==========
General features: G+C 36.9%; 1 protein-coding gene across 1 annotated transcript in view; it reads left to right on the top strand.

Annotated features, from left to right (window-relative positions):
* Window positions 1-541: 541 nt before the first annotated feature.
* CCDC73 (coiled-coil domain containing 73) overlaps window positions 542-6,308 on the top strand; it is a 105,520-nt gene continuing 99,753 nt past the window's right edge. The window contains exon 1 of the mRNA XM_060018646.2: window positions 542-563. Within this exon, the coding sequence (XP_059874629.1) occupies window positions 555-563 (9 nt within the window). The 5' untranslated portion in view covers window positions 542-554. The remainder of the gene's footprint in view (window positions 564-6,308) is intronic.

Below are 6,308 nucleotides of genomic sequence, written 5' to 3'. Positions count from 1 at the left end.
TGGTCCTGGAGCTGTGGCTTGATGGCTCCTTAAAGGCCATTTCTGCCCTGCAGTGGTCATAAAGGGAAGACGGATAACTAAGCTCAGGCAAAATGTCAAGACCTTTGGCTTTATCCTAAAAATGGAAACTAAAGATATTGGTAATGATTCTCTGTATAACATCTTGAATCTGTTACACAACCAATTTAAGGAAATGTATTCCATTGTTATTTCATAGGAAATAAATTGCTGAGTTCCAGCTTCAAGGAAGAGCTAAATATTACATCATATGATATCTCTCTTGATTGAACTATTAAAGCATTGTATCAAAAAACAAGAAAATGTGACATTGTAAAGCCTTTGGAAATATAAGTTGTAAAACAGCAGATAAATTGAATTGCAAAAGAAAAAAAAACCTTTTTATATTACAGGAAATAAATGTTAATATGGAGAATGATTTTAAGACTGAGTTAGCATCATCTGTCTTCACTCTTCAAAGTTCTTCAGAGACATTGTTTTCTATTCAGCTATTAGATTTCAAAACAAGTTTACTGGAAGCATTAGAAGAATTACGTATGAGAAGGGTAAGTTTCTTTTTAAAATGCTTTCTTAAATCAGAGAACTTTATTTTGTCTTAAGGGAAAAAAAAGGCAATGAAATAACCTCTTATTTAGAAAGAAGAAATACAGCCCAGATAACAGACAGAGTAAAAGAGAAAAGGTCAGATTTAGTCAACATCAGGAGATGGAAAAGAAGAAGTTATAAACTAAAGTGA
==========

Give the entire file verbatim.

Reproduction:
General features: G+C 36.9%; 1 protein-coding gene across 1 annotated transcript in view; it reads left to right on the top strand.

Annotated features, from left to right (window-relative positions):
* Window positions 1-541: 541 nt before the first annotated feature.
* CCDC73 (coiled-coil domain containing 73) overlaps window positions 542-6,308 on the top strand; it is a 105,520-nt gene continuing 99,753 nt past the window's right edge. The window contains exon 1 of the mRNA XM_060018646.2: window positions 542-563. Within this exon, the coding sequence (XP_059874629.1) occupies window positions 555-563 (9 nt within the window). The 5' untranslated portion in view covers window positions 542-554. The remainder of the gene's footprint in view (window positions 564-6,308) is intronic.

Below are 6,308 nucleotides of genomic sequence, written 5' to 3'. Positions count from 1 at the left end.
TGGTCCTGGAGCTGTGGCTTGATGGCTCCTTAAAGGCCATTTCTGCCCTGCAGTGGTCATAAAGGGAAGACGGATAACTAAGCTCAGGCAAAATGTCAAGACCTTTGGCTTTATCCTAAAAATGGAAACTAAAGATATTGGTAATGATTCTCTGTATAACATCTTGAATCTGTTACACAACCAATTTAAGGAAATGTATTCCATTGTTATTTCATAGGAAATAAATTGCTGAGTTCCAGCTTCAAGGAAGAGCTAAATATTACATCATATGATATCTCTCTTGATTGAACTATTAAAGCATTGTATCAAAAAACAAGAAAATGTGACATTGTAAAGCCTTTGGAAATATAAGTTGTAAAACAGCAGATAAATTGAATTGCAAAAGAAAAAAAAACCTTTTTATATTACAGGAAATAAATGTTAATATGGAGAATGATTTTAAGACTGAGTTAGCATCATCTGTCTTCACTCTTCAAAGTTCTTCAGAGACATTGTTTTCTATTCAGCTATTAGATTTCAAAACAAGTTTACTGGAAGCATTAGAAGAATTACGTATGAGAAGGGTAAGTTTCTTTTTAAAATGCTTTCTTAAATCAGAGAACTTTATTTTGTCTTAAGGGAAAAAAAAGGCAATGAAATAACCTCTTATTTAGAAAGAAGAAATACAGCCCAGATAACAGACAGAGTAAAAGAGAAAAGGTCAGATTTAGTCAACATCAGGAGATGGAAAAGAAGAAGTTATAAACTAAAGTGA